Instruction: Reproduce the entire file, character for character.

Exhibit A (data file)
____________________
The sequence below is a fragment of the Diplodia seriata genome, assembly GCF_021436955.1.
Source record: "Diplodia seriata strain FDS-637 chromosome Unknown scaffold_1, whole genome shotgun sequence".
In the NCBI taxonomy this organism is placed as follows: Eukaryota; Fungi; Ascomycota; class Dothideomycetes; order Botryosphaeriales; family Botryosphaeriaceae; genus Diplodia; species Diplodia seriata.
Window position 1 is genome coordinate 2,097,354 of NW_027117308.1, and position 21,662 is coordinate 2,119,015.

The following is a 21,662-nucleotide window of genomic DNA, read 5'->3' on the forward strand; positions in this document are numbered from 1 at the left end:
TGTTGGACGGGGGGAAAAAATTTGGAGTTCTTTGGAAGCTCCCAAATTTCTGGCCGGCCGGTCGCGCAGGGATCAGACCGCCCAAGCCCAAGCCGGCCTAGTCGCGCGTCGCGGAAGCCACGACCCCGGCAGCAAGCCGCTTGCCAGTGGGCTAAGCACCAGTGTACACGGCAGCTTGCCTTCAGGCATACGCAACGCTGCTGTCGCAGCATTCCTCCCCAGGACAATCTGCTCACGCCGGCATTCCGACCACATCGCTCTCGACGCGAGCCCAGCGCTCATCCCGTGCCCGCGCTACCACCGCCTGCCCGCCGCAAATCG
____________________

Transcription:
The sequence below is a fragment of the Diplodia seriata genome, assembly GCF_021436955.1.
Source record: "Diplodia seriata strain FDS-637 chromosome Unknown scaffold_1, whole genome shotgun sequence".
In the NCBI taxonomy this organism is placed as follows: Eukaryota; Fungi; Ascomycota; class Dothideomycetes; order Botryosphaeriales; family Botryosphaeriaceae; genus Diplodia; species Diplodia seriata.
Window position 1 is genome coordinate 2,097,354 of NW_027117308.1, and position 21,662 is coordinate 2,119,015.

The following is a 21,662-nucleotide window of genomic DNA, read 5'->3' on the forward strand; positions in this document are numbered from 1 at the left end:
TGTTGGACGGGGGGAAAAAATTTGGAGTTCTTTGGAAGCTCCCAAATTTCTGGCCGGCCGGTCGCGCAGGGATCAGACCGCCCAAGCCCAAGCCGGCCTAGTCGCGCGTCGCGGAAGCCACGACCCCGGCAGCAAGCCGCTTGCCAGTGGGCTAAGCACCAGTGTACACGGCAGCTTGCCTTCAGGCATACGCAACGCTGCTGTCGCAGCATTCCTCCCCAGGACAATCTGCTCACGCCGGCATTCCGACCACATCGCTCTCGACGCGAGCCCAGCGCTCATCCCGTGCCCGCGCTACCACCGCCTGCCCGCCGCAAATCG